Maybe it’s true, and we’ll scrape by this one … but if any phenomenally beautiful women suddenly start hanging on to any world leaders and weird crap starts happening, I’m checking for fox tails.

Red fox, by US Fish & Wildlife, wikimedia commons






Myth Monday: The Chiang-Shih (Chinese Foltale)

The Chiang-Shih

By Kara Newcastle


“How much further?”

“Not much.”

“Chen, you said that over an hour ago.”

“It’s not that far! Trust me, we’re almost there.”

Liang paused at the base of the hill, uttering a deliberately loud, disbelieving grunt. He smirked as his three friends ahead of him stopped and looked at him, and Chen’s expression was decidedly not pleased. He rolled his eyes heavenward and sighed as Liang gestured to their friend Wing, standing between them. “Wing’s right, you said we’d be there an hour ago. Well, an hour’s gone by and we still haven’t found any inn. Are you sure you know where you’re going?”

Chen glared at Liang as Wing turned away quickly, hiding his chuckle behind his hand. “Yes, I know where I’m going. I grew up around here, I should know!”

Qiao arched an eyebrow at that. “I thought you said that you lived in a ritzy town? What are we doing out here in the wilderness?”

“Would you quit complaining and start walking?” Chen snapped, flinging his long braid over his shoulder so fast it whipped a pair of small leaves off the sapling behind him. “I know where I’m going.”

Wing sighed resignedly. “All right,” he said as he fell in strep behind Chen. “But if I’m late for this wedding my sister is going to kill me.”

“For the—just follow me and be quiet, please?”

 Grinning at Chen’s tensed back, Liang and Qiao sprinted after them.


While not quite as close as Chen had promised, once the four scholars had cleared the top of the hill they could make out the sprawling old inn ahead of them in a wide clearing, smoke belching from the chimneys and the faint cluck and caw of chickens echoing through the trees around them. Relieved, Wing couldn’t help but laugh, Qiao threw his head back and praised the Seven Immortals, and Liang’s grin grew wider as he clapped Chen hard on the back.

Chen couldn’t suppress the satisfied smirk on his face. “Told you.”

Liang, Wing and Qiao were so happy just to see the damned inn that they let the remark slide. At this point, they didn’t care anymore. Just seeing the inn after three days of traveling from their university in Peking—raft, foot, ox cart and foot again!—the four young scholars were happy to see anything with a roof on it.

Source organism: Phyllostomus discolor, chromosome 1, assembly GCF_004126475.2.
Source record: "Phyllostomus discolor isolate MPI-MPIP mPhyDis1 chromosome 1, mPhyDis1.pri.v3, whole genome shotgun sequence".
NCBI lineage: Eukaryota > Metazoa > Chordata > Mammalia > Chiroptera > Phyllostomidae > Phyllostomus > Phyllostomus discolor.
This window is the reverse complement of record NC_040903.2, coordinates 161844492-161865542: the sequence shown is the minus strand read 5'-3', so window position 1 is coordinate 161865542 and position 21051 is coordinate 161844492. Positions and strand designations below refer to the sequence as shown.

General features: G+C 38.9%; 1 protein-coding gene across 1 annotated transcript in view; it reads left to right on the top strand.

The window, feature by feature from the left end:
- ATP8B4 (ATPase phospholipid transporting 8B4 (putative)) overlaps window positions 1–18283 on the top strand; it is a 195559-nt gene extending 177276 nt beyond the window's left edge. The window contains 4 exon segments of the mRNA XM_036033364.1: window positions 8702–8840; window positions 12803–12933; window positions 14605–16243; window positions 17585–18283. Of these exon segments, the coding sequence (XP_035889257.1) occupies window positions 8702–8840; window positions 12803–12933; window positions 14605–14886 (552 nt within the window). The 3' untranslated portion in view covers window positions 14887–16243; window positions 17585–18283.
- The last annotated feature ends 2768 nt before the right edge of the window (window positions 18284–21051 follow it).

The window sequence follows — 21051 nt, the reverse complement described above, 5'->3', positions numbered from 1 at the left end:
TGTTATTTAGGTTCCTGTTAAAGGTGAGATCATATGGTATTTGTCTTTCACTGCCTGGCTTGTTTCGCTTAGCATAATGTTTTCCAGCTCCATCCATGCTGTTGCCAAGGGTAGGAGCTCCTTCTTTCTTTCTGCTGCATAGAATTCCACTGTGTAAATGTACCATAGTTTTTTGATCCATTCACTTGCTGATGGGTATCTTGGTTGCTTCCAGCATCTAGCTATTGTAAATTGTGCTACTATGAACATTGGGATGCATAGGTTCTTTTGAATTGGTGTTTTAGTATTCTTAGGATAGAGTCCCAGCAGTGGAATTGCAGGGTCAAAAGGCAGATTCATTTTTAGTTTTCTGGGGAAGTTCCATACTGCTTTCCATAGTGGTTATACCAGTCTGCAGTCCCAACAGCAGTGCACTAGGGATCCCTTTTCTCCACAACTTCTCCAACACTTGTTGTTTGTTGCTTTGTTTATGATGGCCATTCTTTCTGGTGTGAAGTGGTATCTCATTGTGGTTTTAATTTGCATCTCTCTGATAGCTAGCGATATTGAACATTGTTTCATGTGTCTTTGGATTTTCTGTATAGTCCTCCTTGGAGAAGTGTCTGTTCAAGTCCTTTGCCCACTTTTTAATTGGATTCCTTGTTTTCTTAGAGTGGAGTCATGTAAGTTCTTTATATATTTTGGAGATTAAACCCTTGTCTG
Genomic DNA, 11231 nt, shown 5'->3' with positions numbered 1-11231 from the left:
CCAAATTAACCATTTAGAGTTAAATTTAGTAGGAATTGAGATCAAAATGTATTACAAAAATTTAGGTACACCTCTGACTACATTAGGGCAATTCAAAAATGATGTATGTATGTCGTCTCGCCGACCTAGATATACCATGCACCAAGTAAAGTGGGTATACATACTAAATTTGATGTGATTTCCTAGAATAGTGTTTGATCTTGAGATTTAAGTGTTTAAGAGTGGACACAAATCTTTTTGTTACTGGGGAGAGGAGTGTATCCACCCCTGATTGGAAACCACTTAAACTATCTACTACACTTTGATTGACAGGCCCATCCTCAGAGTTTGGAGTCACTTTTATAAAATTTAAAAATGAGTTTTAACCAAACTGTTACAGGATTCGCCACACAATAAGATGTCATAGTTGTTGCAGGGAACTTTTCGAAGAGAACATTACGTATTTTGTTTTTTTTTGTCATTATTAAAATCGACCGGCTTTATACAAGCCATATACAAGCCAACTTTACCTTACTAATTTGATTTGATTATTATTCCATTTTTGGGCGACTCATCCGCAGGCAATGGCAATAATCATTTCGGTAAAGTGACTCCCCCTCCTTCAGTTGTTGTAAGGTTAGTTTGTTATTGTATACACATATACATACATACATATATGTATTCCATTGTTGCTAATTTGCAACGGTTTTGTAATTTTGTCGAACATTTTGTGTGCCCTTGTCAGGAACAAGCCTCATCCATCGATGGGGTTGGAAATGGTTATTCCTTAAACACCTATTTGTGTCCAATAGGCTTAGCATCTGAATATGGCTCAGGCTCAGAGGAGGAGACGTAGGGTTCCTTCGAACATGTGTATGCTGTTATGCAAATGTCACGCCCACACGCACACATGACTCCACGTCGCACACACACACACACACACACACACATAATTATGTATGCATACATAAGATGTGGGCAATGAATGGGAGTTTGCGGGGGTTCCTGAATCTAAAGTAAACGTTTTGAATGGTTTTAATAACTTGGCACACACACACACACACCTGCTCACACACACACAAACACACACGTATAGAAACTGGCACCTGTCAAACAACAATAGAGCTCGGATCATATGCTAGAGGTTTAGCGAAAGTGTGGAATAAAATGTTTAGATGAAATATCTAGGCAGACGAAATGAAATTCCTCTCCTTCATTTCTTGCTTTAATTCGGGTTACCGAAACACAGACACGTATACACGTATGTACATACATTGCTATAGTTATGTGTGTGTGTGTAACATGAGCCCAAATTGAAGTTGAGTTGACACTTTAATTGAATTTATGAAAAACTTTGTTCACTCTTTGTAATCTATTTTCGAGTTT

“You know what they’re all going to be asking us when we get to my house tomorrow?” Wing sighed as they trudged on, the inn growing incrementally larger as they approached. “About all those foreigners. They’re all going to talk about them like they’re devils.”

“They are devils,” Qiao fumed, glaring briefly at Wing. “Pale skin, yellow hair and round eyes—coming into China as if they have the right, demanding that we grow opium for them, and give them our treasures!”

“I didn’t think they’d keep coming like this,” Liang admitted, shrugging. “Nobody wants them here … I heard a rumor that Wong Fei Hung was training his students to get ready to fight them.”

Qiao frowned. “I don’t know about that. What kind of kung fu do they do again?”

“Drunken boxing. Impressive stuff.”

Chen nodded eagerly. “Yes, I’ve seen them—aw, dammit!”

Chen stopped short just at the edge of the inn’s courtyard, biting back a a curse as Qiao, Wing and Liang all collided into him, nearly bowling him over.

“Blast it all!” Groaning, Chen pointed to the caravan of mules lined up in the courtyard and the number of horses penned up behind the rambling inn itself. Dozens of people were scattered around the courtyard, and if the noise coming from the inside was anything to judge by, the place was packed.

Disgusted, Liang threw his arms up in the air. “Well, that’s just perfect. With all the caravans here, there probably isn’t a place available for us.”

Wing’s face paled. “My sister and mother are going to kill me for sure now.”

“Now hold on,” Chen said quickly, spinning around to face his friends. “They couldn’t have possibly filled up every space here. I’ll bet they have something we can spend the night in—the gods know that I’m not about to spend another night sleeping in a haystack again!”

“Me neither,” Qiao agreed. “I’ll take anything they have, as long as it has a roof. Walls too, but I’m not that picky.”

“Maybe they have a storage area we could use,” Chen added, already striding across the courtyard. “Just something to get us out of the elements, you know?”